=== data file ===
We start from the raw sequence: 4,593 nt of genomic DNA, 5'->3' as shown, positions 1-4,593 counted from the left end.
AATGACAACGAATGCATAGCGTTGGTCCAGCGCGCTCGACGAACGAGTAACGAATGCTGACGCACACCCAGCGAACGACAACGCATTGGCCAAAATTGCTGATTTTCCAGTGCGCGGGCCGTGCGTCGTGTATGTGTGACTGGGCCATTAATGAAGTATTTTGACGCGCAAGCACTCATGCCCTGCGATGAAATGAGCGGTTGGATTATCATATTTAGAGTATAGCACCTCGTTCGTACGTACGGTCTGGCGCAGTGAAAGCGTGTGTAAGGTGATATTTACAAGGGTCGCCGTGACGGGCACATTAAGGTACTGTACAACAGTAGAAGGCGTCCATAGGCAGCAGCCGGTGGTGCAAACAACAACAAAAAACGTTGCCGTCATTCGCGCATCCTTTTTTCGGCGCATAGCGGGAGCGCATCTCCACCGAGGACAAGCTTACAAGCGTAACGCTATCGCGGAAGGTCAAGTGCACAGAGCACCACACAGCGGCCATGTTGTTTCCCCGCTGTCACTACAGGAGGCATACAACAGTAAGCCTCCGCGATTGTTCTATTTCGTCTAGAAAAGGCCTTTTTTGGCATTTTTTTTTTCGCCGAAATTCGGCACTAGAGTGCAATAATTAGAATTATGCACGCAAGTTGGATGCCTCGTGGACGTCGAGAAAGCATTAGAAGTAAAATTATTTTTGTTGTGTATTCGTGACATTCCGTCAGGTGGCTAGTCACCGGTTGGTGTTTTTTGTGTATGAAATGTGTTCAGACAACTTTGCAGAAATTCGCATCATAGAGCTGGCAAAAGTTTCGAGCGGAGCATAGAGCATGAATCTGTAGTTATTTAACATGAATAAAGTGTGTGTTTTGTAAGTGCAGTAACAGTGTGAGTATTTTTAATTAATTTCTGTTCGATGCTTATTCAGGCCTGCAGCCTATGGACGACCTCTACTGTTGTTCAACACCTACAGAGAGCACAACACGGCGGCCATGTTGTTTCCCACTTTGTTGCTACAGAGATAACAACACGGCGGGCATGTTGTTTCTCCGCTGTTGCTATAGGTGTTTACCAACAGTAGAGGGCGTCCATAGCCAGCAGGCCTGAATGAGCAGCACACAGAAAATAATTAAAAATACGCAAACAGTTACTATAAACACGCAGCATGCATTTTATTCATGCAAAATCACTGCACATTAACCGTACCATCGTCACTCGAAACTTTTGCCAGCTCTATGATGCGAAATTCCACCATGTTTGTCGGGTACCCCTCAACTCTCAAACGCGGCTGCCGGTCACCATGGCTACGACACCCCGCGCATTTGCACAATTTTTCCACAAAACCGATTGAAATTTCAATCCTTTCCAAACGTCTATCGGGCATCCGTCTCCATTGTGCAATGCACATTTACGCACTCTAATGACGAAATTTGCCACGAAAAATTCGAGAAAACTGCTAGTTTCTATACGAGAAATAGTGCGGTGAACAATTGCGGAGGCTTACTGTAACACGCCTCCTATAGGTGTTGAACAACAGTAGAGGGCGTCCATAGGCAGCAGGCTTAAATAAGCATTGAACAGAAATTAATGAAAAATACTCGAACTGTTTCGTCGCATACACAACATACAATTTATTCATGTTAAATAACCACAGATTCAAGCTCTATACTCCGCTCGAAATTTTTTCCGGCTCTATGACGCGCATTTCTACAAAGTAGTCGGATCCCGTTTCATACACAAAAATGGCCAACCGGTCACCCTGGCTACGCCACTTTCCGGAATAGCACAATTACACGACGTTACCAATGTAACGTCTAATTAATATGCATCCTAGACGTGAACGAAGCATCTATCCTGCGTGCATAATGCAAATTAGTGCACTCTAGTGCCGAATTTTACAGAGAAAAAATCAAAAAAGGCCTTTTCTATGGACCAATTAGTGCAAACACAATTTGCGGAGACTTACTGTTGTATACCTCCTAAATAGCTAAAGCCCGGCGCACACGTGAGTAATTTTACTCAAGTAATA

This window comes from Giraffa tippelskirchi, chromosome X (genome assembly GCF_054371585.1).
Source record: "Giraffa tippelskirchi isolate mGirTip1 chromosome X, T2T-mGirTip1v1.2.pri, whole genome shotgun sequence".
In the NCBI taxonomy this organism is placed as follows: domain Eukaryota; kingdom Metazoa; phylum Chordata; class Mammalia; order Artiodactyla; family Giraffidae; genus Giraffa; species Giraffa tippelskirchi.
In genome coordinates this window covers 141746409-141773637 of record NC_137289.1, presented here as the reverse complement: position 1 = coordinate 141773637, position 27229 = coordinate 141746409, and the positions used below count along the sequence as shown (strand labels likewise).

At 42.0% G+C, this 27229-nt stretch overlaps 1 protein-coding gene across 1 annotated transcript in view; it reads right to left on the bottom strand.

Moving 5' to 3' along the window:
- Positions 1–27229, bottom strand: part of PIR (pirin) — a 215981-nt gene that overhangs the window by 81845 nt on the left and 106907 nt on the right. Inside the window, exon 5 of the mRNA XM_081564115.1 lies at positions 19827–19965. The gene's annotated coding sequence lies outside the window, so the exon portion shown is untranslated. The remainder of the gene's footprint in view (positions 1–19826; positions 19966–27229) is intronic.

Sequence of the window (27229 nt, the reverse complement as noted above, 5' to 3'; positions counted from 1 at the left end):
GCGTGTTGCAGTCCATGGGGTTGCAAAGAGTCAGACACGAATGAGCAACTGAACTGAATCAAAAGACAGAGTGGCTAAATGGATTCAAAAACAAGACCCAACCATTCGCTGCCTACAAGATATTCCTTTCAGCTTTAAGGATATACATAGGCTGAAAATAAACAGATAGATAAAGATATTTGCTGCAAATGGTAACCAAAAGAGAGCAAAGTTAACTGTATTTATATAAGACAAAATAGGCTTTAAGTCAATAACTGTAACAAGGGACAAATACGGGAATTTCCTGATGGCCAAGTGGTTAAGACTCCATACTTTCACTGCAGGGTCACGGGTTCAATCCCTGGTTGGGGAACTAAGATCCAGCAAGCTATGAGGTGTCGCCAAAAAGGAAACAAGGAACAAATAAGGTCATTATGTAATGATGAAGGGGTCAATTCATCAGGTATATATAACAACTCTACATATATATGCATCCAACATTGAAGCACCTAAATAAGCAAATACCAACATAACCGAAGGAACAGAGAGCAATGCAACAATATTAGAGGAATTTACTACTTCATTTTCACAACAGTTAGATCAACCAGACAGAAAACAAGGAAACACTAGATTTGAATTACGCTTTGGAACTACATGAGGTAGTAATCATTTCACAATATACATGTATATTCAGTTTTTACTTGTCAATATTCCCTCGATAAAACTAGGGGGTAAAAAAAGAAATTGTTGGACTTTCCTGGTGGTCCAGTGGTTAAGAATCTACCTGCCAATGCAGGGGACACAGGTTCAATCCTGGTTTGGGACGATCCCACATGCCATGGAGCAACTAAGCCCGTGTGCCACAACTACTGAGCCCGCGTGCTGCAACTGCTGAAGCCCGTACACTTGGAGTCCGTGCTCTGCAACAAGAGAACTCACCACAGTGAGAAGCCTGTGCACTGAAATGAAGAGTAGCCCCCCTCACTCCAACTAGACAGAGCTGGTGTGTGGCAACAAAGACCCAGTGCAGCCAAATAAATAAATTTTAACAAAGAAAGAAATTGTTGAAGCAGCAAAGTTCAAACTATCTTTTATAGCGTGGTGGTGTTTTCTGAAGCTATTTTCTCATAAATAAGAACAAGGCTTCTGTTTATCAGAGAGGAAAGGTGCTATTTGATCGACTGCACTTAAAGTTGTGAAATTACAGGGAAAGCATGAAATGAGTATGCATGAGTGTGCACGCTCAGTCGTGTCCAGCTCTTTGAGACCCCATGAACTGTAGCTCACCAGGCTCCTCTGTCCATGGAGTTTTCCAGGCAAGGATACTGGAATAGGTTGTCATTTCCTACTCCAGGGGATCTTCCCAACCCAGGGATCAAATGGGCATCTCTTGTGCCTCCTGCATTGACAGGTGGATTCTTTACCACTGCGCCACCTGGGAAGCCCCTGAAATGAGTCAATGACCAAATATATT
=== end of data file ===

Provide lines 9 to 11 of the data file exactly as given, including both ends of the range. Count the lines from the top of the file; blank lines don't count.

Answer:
- Positions 1–27229, bottom strand: part of PIR (pirin) — a 215981-nt gene that overhangs the window by 81845 nt on the left and 106907 nt on the right. Inside the window, exon 5 of the mRNA XM_081564115.1 lies at positions 19827–19965. The gene's annotated coding sequence lies outside the window, so the exon portion shown is untranslated. The remainder of the gene's footprint in view (positions 1–19826; positions 19966–27229) is intronic.

Sequence of the window (27229 nt, the reverse complement as noted above, 5' to 3'; positions counted from 1 at the left end):
GCGTGTTGCAGTCCATGGGGTTGCAAAGAGTCAGACACGAATGAGCAACTGAACTGAATCAAAAGACAGAGTGGCTAAATGGATTCAAAAACAAGACCCAACCATTCGCTGCCTACAAGATATTCCTTTCAGCTTTAAGGATATACATAGGCTGAAAATAAACAGATAGATAAAGATATTTGCTGCAAATGGTAACCAAAAGAGAGCAAAGTTAACTGTATTTATATAAGACAAAATAGGCTTTAAGTCAATAACTGTAACAAGGGACAAATACGGGAATTTCCTGATGGCCAAGTGGTTAAGACTCCATACTTTCACTGCAGGGTCACGGGTTCAATCCCTGGTTGGGGAACTAAGATCCAGCAAGCTATGAGGTGTCGCCAAAAAGGAAACAAGGAACAAATAAGGTCATTATGTAATGATGAAGGGGTCAATTCATCAGGTATATATAACAACTCTACATATATATGCATCCAACATTGAAGCACCTAAATAAGCAAATACCAACATAACCGAAGGAACAGAGAGCAATGCAACAATATTAGAGGAATTTACTACTTCATTTTCACAACAGTTAGATCAACCAGACAGAAAACAAGGAAACACTAGATTTGAATTACGCTTTGGAACTACATGAGGTAGTAATCATTTCACAATATACATGTATATTCAGTTTTTACTTGTCAATATTCCCTCGATAAAACTAGGGGGTAAAAAAAGAAATTGTTGGACTTTCCTGGTGGTCCAGTGGTTAAGAATCTACCTGCCAATGCAGGGGACACAGGTTCAATCCTGGTTTGGGACGATCCCACATGCCATGGAGCAACTAAGCCCGTGTGCCACAACTACTGAGCCCGCGTGCTGCAACTGCTGAAGCCCGTACACTTGGAGTCCGTGCTCTGCAACAAGAGAACTCACCACAGTGAGAAGCCTGTGCACTGAAATGAAGAGTAGCCCCCCTCACTCCAACTAGACAGAGCTGGTGTGTGGCAACAAAGACCCAGTGCAGCCAAATAAATAAATTTTAACAAAGAAAGAAATTGTTGAAGCAGCAAAGTTCAAACTATCTTTTATAGCGTGGTGGTGTTTTCTGAAGCTATTTTCTCATAAATAAGAACAAGGCTTCTGTTTATCAGAGAGGAAAGGTGCTATTTGATCGACTGCACTTAAAGTTGTGAAATTACAGGGAAAGCATGAAATGAGTATGCATGAGTGTGCACGCTCAGTCGTGTCCAGCTCTTTGAGACCCCATGAACTGTAGCTCACCAGGCTCCTCTGTCCATGGAGTTTTCCAGGCAAGGATACTGGAATAGGTTGTCATTTCCTACTCCAGGGGATCTTCCCAACCCAGGGATCAAATGGGCATCTCTTGTGCCTCCTGCATTGACAGGTGGATTCTTTACCACTGCGCCACCTGGGAAGCCCCTGAAATGAGTCAATGACCAAATATATT